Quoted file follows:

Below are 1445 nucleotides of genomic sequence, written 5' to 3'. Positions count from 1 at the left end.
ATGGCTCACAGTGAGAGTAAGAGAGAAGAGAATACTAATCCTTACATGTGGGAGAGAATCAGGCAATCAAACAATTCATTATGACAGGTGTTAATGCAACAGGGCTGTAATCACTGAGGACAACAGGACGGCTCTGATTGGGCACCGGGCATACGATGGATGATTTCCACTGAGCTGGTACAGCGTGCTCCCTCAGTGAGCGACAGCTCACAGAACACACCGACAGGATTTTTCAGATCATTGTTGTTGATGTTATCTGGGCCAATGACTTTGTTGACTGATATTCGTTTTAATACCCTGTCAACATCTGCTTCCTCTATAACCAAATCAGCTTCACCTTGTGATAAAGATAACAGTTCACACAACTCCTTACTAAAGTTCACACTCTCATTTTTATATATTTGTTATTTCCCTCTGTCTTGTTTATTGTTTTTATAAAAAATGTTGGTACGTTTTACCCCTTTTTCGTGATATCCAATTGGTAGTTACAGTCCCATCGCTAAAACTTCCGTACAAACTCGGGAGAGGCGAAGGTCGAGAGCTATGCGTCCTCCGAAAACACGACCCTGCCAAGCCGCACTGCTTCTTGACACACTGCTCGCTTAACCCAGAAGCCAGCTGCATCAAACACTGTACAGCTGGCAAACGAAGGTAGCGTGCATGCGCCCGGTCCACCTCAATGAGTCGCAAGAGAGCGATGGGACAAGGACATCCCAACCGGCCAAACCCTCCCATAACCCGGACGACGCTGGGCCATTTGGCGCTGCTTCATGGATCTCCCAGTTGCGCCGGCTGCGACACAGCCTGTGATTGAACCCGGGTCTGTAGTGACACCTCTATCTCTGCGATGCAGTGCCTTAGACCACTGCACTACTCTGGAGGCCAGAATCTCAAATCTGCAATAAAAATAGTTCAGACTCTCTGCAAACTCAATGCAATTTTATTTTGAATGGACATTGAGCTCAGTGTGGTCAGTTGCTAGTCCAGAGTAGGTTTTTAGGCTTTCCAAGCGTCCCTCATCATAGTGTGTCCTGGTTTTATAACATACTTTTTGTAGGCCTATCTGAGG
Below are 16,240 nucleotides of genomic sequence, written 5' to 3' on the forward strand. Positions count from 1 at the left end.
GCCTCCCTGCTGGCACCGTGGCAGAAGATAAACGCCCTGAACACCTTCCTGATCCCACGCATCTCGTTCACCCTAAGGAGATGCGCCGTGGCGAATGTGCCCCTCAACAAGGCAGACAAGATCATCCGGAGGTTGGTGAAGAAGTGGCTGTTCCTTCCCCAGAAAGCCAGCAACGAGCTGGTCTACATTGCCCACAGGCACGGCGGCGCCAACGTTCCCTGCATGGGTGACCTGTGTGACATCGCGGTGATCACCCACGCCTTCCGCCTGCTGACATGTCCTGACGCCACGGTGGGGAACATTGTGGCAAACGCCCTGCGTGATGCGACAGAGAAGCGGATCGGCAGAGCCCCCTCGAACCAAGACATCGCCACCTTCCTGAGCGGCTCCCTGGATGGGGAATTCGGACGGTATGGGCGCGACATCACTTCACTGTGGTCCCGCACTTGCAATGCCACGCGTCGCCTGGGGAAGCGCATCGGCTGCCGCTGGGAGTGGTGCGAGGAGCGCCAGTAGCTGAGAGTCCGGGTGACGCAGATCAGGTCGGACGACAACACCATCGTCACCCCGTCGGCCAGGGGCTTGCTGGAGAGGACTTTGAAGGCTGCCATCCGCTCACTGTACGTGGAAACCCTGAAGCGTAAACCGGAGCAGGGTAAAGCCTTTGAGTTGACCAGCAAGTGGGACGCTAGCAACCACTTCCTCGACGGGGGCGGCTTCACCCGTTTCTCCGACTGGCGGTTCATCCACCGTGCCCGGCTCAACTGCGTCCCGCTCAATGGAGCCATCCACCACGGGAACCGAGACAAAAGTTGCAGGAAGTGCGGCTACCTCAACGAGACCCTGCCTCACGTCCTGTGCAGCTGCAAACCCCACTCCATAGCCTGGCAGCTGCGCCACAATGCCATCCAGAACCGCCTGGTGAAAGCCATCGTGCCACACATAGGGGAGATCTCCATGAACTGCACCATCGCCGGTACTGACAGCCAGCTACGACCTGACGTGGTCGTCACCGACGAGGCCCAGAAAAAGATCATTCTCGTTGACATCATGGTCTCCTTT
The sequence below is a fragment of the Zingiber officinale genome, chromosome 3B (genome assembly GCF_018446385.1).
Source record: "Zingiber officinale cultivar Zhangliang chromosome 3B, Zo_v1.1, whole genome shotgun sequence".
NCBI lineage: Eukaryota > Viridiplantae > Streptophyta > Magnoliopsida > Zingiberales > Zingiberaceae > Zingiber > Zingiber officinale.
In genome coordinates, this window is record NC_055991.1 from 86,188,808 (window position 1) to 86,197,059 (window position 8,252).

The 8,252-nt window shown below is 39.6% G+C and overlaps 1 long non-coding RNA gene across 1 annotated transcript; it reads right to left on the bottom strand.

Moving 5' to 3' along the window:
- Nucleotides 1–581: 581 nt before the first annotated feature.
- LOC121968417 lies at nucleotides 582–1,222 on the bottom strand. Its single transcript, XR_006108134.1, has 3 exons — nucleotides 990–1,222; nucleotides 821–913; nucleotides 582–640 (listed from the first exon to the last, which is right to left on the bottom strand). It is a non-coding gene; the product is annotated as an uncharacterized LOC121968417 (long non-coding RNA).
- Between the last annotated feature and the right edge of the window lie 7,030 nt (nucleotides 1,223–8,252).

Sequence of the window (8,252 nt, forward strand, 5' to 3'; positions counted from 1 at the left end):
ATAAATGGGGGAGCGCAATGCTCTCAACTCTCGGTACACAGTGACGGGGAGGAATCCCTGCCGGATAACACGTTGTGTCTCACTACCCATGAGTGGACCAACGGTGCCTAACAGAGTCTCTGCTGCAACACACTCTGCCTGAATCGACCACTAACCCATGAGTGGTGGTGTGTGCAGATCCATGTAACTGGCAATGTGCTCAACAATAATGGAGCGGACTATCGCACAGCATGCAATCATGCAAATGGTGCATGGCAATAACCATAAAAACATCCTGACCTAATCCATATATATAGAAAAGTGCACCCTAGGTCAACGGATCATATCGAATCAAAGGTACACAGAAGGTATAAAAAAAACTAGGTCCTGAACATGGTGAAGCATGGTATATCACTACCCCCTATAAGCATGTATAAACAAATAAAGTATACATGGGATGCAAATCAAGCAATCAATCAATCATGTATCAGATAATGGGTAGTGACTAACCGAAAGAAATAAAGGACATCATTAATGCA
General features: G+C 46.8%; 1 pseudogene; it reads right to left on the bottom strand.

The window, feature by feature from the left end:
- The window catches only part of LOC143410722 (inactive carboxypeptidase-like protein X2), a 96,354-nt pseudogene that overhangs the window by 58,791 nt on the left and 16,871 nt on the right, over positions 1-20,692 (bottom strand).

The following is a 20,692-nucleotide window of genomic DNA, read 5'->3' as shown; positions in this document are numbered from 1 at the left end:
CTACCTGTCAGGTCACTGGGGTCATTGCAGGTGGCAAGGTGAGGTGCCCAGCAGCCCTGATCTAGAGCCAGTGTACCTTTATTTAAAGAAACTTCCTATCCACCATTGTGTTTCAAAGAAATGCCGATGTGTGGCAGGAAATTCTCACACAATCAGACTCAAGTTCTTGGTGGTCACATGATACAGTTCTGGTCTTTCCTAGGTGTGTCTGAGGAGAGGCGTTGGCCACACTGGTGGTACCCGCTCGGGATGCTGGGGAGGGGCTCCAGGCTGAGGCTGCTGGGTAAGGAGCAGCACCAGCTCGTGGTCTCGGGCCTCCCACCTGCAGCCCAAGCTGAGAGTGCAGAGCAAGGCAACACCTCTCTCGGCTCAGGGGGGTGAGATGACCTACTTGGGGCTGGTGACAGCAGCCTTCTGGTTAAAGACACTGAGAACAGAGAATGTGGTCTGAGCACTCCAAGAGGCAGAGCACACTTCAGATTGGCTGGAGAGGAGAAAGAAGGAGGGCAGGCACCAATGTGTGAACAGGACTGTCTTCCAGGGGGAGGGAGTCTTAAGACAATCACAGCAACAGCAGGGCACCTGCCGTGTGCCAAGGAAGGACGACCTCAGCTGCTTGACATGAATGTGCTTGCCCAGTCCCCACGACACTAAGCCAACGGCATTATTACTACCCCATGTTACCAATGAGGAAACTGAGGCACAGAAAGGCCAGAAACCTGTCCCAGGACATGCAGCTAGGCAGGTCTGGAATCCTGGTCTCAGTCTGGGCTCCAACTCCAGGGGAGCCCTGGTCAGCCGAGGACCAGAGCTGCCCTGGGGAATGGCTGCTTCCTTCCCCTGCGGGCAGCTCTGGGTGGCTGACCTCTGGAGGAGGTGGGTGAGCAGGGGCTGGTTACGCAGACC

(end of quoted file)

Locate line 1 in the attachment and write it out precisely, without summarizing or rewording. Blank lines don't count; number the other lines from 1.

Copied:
Below are 1445 nucleotides of genomic sequence, written 5' to 3'. Positions count from 1 at the left end.